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Title: The formation of deinstitutionalization discourses in Italy and England : a cross-national archaeological study
Author: Ferazzoli, Maria Teresa
ISNI:       0000 0004 7964 4916
Awarding Body: University of Sheffield
Current Institution: University of Sheffield
Date of Award: 2018
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This thesis offers new insights into deinstitutionalization and a fresh perspective on international differences in mental health care systems. Deinstitutionalization is a term used to describe a major transformation in the provision of psychiatric care (Bachrach, 1976), the move away from care delivery exclusively in long-stay psychiatric hospitals and towards the creation of community-based services. Although such shifts have been acknowledged as an international trend (Goldman et al., 1982), mental health care scenarios are characterized by high levels of differentiation. The rationale for this study was that these differences required more careful consideration. The thesis challenges the widely held assumption that deinstitutionalization is an international trend. It presents a cross-national archaeology of the emergence of the deinstitutionalization discourses in Italy and in England. Legal and psychiatric documents produced in the two countries are analysed as evidence of the national conditions that allowed the acceptance of this shift in the two countries. The findings drawn from the analysis show multiple ruptures and different strategies at the core of the national discourses and practices. In summary, in the English case the emergence of deinstitutionalization was strictly related to a government driven process of rationalization, whilst in the Italian case deinstitutionalization was the result of a strategy aimed at the demolition of the system established during the Fascist period. The thesis illustrates how these differences led to the emergence of heterogeneous psychiatric and legal practices in the two countries. The most striking of these is the complete abolishment of the psychiatric hospitals in Italy. Through the comparison of, and the analysis of the differences between, how the English and Italian deinstitutionalization discourses and practices emerged, this study challenges what is often taken for granted, for instance the notion of the role of the introduction of drugs in the acceptance of treating psychiatric patients in the community or the idea of anti-psychiatry as an international movement.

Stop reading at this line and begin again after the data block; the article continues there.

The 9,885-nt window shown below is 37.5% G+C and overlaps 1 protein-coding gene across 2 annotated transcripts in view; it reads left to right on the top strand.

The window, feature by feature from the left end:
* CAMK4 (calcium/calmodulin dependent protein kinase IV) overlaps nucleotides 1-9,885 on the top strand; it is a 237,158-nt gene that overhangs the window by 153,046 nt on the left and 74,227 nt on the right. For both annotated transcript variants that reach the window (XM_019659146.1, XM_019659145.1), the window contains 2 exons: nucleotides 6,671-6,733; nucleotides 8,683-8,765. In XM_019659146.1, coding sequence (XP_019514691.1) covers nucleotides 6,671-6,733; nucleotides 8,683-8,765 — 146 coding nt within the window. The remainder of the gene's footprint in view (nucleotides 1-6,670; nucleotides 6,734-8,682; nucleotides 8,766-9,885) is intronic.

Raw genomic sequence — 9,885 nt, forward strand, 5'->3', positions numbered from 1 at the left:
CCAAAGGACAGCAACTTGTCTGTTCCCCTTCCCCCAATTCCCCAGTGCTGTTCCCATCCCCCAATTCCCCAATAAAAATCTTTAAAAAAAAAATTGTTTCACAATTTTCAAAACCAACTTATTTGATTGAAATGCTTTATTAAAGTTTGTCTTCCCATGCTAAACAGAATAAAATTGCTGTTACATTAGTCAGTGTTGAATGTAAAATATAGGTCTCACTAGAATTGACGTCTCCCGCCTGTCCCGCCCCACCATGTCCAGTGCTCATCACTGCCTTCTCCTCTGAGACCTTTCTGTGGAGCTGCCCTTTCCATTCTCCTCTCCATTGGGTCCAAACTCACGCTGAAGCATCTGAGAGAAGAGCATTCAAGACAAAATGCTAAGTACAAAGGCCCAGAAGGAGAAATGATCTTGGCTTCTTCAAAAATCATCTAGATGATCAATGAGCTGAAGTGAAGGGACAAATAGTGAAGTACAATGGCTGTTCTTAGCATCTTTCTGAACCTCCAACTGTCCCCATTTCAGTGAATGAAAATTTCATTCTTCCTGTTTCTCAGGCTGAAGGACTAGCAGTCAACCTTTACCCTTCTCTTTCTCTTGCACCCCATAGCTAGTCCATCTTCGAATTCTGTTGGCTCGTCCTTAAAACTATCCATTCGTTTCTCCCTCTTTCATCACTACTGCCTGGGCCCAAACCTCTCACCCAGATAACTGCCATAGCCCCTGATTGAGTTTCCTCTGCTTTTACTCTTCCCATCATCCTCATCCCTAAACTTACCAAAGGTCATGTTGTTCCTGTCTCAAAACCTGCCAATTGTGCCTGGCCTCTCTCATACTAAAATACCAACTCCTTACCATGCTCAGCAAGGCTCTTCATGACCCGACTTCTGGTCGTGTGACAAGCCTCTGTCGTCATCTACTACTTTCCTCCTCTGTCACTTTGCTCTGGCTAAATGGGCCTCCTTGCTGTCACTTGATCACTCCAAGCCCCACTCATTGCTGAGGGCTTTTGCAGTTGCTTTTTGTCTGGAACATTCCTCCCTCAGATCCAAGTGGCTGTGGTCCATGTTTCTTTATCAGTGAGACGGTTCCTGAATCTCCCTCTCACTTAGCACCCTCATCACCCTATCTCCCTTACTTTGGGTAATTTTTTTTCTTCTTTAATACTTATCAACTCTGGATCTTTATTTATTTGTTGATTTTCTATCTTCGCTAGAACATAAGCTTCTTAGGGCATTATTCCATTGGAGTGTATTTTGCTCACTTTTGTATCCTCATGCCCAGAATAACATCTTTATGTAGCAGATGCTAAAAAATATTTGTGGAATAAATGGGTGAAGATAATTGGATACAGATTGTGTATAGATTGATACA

Supervisor: Reed, Kate ; Benzer, Matthias Sponsor: Not available
Qualification Name: Thesis (Ph.D.) Qualification Level: Doctoral
EThOS ID:  DOI: Not available